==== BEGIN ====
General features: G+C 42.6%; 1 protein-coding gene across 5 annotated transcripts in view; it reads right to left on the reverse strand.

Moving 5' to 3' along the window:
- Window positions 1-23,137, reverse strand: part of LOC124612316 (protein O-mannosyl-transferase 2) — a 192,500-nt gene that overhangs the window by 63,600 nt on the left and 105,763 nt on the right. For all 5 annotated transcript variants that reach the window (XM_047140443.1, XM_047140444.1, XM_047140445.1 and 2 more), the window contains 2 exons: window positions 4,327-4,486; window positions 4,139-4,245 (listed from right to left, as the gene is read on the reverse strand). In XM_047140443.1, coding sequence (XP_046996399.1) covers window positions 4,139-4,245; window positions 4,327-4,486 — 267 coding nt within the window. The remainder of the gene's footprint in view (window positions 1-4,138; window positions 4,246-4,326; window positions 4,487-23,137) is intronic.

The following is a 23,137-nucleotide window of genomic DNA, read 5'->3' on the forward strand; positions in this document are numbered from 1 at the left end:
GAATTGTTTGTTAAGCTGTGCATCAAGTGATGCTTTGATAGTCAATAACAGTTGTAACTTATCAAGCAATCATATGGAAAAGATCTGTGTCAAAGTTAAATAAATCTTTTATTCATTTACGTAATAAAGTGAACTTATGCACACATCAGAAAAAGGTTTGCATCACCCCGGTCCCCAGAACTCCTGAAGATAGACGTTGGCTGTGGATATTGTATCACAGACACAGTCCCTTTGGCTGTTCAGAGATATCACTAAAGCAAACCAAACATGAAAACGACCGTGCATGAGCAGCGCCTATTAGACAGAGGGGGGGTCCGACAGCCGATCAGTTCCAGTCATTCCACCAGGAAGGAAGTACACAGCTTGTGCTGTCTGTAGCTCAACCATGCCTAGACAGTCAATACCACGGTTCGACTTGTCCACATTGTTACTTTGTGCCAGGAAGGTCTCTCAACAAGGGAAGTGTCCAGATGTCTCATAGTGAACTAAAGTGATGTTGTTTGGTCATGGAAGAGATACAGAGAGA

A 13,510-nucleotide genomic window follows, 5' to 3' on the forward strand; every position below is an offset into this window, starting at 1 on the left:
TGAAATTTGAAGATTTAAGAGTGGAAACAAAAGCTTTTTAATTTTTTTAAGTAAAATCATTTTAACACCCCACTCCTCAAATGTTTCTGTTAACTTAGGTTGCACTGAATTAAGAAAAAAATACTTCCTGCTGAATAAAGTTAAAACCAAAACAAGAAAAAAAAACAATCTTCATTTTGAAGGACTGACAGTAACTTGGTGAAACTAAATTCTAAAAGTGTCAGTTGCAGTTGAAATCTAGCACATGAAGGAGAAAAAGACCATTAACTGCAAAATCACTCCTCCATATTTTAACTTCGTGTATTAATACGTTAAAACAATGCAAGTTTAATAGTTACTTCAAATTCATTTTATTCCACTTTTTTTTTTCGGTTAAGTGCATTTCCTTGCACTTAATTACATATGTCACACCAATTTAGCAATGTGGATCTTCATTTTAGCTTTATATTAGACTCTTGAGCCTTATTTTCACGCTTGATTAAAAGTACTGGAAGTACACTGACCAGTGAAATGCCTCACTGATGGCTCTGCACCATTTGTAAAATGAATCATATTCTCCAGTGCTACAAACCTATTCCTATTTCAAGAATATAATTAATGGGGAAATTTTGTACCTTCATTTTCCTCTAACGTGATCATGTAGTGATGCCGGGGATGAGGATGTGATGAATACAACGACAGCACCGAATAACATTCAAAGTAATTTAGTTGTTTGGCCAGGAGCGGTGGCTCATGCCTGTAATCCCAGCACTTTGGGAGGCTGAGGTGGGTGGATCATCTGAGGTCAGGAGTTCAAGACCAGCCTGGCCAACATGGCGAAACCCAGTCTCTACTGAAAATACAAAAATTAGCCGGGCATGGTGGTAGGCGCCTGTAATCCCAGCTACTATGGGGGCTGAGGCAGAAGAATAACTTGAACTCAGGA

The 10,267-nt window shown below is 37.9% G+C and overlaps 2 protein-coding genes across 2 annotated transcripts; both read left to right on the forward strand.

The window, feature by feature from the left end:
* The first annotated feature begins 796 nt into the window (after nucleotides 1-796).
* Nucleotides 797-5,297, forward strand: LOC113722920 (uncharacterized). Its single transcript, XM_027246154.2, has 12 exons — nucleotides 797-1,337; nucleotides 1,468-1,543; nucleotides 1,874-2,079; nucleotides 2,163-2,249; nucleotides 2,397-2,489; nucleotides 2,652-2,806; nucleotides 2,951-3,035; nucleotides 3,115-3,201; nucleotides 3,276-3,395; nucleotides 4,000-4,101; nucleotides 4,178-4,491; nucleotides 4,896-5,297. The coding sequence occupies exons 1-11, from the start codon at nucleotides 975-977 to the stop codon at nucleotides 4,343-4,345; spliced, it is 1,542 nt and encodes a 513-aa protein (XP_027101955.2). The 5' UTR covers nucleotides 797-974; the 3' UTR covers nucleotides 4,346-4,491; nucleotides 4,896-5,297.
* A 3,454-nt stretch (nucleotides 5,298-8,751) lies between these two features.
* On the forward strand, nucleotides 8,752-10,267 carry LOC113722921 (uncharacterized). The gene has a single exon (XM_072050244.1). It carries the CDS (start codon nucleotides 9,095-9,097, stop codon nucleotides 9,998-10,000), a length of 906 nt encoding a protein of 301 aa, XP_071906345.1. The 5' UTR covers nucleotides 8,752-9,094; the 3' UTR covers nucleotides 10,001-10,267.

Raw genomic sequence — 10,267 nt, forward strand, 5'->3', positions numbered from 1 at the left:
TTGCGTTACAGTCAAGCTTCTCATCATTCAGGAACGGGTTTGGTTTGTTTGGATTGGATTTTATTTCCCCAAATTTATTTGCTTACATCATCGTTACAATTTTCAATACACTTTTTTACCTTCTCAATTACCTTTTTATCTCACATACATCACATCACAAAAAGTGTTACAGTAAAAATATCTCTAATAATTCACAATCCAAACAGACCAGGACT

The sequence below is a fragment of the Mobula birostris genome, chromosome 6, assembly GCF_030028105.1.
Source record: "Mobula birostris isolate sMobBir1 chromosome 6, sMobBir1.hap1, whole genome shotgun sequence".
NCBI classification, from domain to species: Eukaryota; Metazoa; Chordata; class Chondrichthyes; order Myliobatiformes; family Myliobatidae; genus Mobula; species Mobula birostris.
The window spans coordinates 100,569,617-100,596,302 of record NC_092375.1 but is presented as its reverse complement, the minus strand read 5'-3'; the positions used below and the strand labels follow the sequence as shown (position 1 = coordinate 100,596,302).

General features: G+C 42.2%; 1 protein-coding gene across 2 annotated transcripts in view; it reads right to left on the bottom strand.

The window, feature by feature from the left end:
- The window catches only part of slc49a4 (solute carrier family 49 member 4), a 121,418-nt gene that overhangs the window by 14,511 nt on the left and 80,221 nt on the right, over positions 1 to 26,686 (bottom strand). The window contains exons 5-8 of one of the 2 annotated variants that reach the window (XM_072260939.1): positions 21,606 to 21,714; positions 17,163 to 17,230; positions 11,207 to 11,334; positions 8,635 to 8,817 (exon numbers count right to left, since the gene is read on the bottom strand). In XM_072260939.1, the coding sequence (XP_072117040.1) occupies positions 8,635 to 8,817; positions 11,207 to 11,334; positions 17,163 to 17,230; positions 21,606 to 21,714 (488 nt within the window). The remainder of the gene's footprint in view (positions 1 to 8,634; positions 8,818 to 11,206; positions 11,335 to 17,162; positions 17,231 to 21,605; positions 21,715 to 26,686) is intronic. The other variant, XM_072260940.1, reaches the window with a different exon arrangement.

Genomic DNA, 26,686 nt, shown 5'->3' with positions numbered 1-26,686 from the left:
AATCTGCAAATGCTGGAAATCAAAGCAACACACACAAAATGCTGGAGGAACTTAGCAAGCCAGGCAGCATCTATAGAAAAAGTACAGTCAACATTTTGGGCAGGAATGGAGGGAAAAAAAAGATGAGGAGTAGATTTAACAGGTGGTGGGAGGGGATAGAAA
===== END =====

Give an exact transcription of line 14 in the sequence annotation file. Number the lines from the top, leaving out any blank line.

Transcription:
Raw genomic sequence — 10,267 nt, forward strand, 5'->3', positions numbered from 1 at the left: